Friday, August 13, 1999

Henman, Kafelnikov: Different strokes

The Cincinnati Enquirer

        MASON — Tim Henman has a nation hanging on his racket strings, a great weight to lug onto a tennis court. Yevgeny Kafelnikov has only one man.

        Those disparate fan factors clash in a Great American Insurance ATP Championship quarterfinal today. Arriving from different directions, these men now share billing on the bubble of tennis greatness, each within range of a future No.1 ranking.

  • Kafelnikov vs. Henman, 11 a.m.
  • Series: Kafelnikov leads 7-3.
  • Last meeting: Kafelnikov won 6-2, 7-6 in February in The Netherlands.
  • Fun fact: Kafelnikov is making his fourth consecutive quarterfinal appearance here.
        Kafelnikov, the fourth seed, beat Chris Woodruff 6-4, 6-4 Thursday. Henman, seeded fifth, beat 12th seed Nicolas Kiefer 6-4, 6-1. Both men have endured sizeable slumps this year only to regain top form.

        “He had a bad spell, and so did I,” Henman said. “It happens to the best of us. If you struggle with your confidence, it's a difficult time.”

        This is where the similarities cease.

        Kafelnikov, 25, has spent most of the last five years in the top 10, peaking at No.1 in April; he's No.2 now. He has won 19 tournaments and more than $13 million. He is well-known in Russia, yet his preference for privacy has made him a loner.

        Henman, 24, just reached the top 10 for the first time last year and has a career-best No.5 ranking. He has four career titles and $4 million in earnings. In his native England, starved for tennis champions, fans hang on his every move — evidenced by the two English journalists covering him here this week.

        “It's a topic that's talked about because (the British) have had such a poor run in, oh, the last thousand years,” Henman said. “When I was younger, I think I was perhaps a little intent to prove people wrong. But I think with the results I've had, I've done that.”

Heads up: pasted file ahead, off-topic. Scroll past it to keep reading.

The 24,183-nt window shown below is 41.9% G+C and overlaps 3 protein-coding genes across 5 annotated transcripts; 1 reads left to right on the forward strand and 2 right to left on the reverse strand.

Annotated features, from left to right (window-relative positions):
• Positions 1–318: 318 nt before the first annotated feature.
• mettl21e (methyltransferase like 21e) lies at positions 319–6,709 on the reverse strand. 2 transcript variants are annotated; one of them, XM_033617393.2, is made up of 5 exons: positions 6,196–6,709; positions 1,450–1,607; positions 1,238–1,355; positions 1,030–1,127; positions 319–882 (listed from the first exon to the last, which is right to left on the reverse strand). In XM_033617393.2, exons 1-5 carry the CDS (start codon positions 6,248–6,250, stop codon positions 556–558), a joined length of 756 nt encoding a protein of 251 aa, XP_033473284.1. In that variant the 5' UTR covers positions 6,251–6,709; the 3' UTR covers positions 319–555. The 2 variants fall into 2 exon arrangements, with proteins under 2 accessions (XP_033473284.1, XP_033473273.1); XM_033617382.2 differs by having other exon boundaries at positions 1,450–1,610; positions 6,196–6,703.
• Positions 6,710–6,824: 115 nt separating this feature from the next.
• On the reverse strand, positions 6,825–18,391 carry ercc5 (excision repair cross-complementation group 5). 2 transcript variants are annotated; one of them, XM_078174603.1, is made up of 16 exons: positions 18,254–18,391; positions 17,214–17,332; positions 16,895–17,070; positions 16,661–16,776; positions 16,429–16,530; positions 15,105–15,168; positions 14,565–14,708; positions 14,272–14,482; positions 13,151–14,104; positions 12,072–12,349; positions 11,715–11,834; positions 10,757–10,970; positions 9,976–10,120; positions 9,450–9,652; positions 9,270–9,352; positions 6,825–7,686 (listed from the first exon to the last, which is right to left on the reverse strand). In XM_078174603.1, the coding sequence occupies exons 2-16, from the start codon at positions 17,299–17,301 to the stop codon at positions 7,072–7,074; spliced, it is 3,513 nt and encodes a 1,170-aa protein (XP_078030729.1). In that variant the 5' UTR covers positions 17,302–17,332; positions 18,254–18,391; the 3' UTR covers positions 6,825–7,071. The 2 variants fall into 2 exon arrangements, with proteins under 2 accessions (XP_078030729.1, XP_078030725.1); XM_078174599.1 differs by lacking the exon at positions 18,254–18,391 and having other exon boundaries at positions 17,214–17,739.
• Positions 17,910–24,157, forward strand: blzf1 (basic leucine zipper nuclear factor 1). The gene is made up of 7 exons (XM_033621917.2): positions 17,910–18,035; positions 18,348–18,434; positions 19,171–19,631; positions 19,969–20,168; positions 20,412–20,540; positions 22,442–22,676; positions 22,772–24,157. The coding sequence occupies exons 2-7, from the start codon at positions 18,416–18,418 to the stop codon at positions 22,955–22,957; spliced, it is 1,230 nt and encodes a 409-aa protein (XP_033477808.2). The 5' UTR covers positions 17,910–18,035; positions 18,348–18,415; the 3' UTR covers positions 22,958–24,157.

Kafelnikov's career has rebounded in large part because of Larry Stefanki, whom he hired as coach in January. ATP Tour officials say Stefanki, who last year helped Marcelo Rios to No.1, is the only coach to have ever led two players to the top ranking.

        “I'm the kind of player who likes to play for someone,” Kafelnikov said. “When he watches me play, I know there's someone in the crowd who really supports me. That's what makes a big difference.”

        Stefanki's influence was immediate, as Kafelnikov won the Australian Open in late January. That helped get him to No.1, and though he slumped through seven consecutive tournament losses, Kafelnikov has rebounded.

        “I was looking for a friend” in hiring Stefanki, Kafelnikov said. “He kept motivating me. I felt I was missing that in the past.” Henman went 11-13 — including four straight losses — during one slide this year, and he had lost three straight matches before this event. He has played his way back into shape here.

        Kafelnikov leads the head-to-head series 7-3 and has won the last two meetings, though Henman won the last two times they played on hard courts.

        Said Henman: “We know each other's games pretty well. There won't be any surprises.”


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